Last week in our modelling case study we walked a little farther down the path of providing a database in which we could store the information from an EPANET input file.

This week, we finish our look at this example, but before we tie off the threads, let’s remember that the EPANET analysis is a simulation of a water supply network.  Our network example is the very simplest of networks, set up for us more than 2,700 years ago by King Hezekiah of Israel: Gihon Spring, Hezekiah’s Tunnel and the Pool of Siloam.

In an earlier issue, we mentioned the variable flow that used to come from the spring, with an extra surging flow that recurred every few hours in the wet season, but only once a day or even less often during dry times.  As a simulation, EPANET allows various times to be set: duration, time steps for the simulation, and other control variables.

As you might expect, these settings are included in a file section with the heading “[TIMES]”.  EPANET defines the possible settings as shown in the table below.  The meaning of these different entries is not important, and the example shows most clearly the different formats that can be used to indicate times.

Time setting Content or possible values
DURATION value (units)
QUALITY TIMESTEP value (units)
RULE TIMESTEP value (units)
PATTERN TIMESTEP value (units)
PATTERN START value (units)
REPORT TIMESTEP value (units)
REPORT START value (units)

Times Example



  1. Units can be SECONDS (SEC), MINUTES (MIN), HOURS, or DAYS. The default is hours.
  2. If no units are supplied, then time values can be expressed in either decimal hours or hours:minutes notation.
  3. All entries in the [TIMES] section are optional.

As can be seen from the example above, there are many different ways that these times can be expressed.  In our case study we are looking for a way to store this information.

We go back to our standard approach to modelling: What do we need to store?  How much “intelligence” do we want/need in the information?

A few classes of option exist.

  • Option 1: Store the text of each line read with no processing
  • Option 2: Split the line into pieces to store the components
  • Option 3: Store the text with no processing, but provide tools for extracting information from the raw data.

Option 1

This is the simplest option and the point from which we should start, since we are assuming that our data is checked before we receive it.  The questions that must be asked are “Is the information useful in this format?  Could a different abstraction give a greater benefit?”  Imagine that we had stored the information from several hundred input files in our database and we wanted to find how many of these had simulation durations of more than two days.  How would we find the answer?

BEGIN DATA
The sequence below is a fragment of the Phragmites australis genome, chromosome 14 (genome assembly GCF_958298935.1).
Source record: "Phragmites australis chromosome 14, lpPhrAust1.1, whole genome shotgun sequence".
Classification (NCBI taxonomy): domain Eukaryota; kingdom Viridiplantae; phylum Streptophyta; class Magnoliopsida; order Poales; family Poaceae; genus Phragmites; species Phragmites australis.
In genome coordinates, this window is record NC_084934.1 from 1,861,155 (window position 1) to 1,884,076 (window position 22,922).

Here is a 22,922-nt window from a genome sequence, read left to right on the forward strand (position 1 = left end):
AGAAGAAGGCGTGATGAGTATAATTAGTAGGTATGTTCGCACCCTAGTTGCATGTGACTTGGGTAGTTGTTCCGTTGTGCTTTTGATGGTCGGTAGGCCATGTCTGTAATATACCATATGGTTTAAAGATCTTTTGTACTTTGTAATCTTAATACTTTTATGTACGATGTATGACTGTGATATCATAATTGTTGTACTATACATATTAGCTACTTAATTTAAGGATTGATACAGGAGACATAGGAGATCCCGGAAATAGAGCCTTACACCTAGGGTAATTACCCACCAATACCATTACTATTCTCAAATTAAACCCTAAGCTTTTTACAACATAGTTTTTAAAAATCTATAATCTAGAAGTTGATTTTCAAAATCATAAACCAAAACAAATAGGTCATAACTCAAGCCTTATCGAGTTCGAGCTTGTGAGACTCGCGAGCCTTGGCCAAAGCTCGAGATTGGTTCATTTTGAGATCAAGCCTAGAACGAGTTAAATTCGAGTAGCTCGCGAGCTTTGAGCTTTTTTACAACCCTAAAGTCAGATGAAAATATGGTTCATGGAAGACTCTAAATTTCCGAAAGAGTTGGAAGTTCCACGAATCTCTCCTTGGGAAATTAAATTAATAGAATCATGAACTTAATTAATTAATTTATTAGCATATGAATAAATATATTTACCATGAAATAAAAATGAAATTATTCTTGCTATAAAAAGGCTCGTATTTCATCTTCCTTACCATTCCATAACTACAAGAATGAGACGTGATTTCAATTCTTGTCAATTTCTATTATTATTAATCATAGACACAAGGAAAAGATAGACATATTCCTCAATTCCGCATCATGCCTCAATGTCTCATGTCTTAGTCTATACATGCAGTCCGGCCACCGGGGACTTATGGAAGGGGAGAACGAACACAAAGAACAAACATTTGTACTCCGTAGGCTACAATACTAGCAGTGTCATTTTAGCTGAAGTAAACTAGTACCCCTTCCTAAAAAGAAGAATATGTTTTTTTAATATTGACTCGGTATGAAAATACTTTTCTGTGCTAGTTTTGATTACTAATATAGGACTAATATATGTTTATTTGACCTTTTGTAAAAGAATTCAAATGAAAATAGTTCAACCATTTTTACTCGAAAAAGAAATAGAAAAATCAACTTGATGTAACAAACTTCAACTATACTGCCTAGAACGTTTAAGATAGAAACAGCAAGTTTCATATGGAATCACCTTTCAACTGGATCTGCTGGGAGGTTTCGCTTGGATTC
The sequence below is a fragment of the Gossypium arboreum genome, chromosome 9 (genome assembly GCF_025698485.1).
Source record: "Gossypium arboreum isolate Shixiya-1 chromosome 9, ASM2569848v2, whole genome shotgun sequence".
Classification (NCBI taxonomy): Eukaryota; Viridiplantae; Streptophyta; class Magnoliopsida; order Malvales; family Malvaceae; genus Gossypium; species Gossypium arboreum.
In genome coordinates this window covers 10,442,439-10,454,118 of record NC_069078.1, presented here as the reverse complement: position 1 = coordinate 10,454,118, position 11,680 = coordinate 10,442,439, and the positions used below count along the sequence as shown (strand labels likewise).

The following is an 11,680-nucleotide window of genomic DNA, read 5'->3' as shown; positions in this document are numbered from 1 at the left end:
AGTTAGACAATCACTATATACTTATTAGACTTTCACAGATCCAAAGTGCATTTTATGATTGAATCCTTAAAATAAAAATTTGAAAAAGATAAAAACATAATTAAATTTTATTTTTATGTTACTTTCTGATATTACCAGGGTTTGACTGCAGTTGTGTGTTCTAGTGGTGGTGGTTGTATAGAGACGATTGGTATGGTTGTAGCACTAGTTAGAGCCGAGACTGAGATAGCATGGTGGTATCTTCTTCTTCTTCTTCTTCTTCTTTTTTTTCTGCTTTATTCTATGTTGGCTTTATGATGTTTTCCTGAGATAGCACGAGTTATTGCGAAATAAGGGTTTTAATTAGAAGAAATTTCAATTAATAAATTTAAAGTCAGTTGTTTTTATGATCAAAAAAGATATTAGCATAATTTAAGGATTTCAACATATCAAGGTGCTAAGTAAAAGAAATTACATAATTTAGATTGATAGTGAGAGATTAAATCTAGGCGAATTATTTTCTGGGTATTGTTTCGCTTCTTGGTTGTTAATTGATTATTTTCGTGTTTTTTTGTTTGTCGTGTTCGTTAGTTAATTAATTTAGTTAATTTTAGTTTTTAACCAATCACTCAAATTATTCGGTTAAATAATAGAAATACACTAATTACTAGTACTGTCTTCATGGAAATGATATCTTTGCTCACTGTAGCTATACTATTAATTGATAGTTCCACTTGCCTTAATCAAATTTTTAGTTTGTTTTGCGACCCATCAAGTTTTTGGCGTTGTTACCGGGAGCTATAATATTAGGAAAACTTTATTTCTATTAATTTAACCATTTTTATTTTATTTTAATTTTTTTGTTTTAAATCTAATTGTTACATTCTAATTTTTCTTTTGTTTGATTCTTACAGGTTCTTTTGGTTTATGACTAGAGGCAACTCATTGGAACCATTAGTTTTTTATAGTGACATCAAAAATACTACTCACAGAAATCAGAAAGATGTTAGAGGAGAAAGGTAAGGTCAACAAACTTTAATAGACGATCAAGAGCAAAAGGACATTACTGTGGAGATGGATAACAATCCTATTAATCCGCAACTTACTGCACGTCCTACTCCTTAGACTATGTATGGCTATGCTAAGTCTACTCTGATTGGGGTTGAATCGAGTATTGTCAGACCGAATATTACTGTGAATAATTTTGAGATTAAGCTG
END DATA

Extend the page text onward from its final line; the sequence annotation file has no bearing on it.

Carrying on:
We could use pattern matching (regular expressions) to extract the information we need from [TIMES] entries.  However, this would be prone to error if we had to craft specific regular expressions each time we wanted to use the information.

If this sort of question must be answered from the stored data, storing each row as raw, unprocessed data is probably not the best solution.

Option 2

Applying some processing to the data when reading the data file allows the information to be easily available.  Note that deciding how to dissect the data would not be easy: there are many different timing options and the values can be specified in several different formats.

Reading the information from an input file becomes more complex, as does writing to an input file.  However, on the other side of the ledger, the data has more easily available value.

Option 3

The final option is to store the data as described in Option 1, but to also provide tools for massaging it into a format that is as usable as Option 2 would make it.  Reading the data remains easy, as does the writing of it.

Tools could be provided in the form of database views which encapsulate pattern matching and present the results in the same sort of format as Option 2 would have done.

Alternatively, one or more stored procedures or functions could take a [TIMES] entry and return the value or values found in it.

Selected option

The best option is not easy to choose, since it depends on the detailed usage requirements.  In all likelihood, Option 3 will be the best as long as the number of rows in the TIME table is not too great.  The table would look like this:

Table TIME

Column name Data Type Description
NETWORKID Foreign key ID of project
LINE Character(255) Line read from input file

A database view called TIME_VIEW could be created which uses pattern matching to provide extra columns for DURATION, HYDRAULIC_TIMESTEP, etc.


This extra detail on times concludes the very basic modelling of the EPANET input file for our case study.  Much still remains to be modelled if the job was to be done thoroughly, but we have been able to develop a model which allows us to describe our very simple network and consider various useful modelling lessons in the process.

If you enjoyed this modelling exercise, you may like to think of what the differences would be if you were trying to create a network editing program which could read an EPANET input file, edit the network it represents and write an input file to feed to the EPANET analysis engine.  I have done this in working on another project of mine – WaterSums – and it raises some quite different questions.  If you are interested, feel free to contact me about it.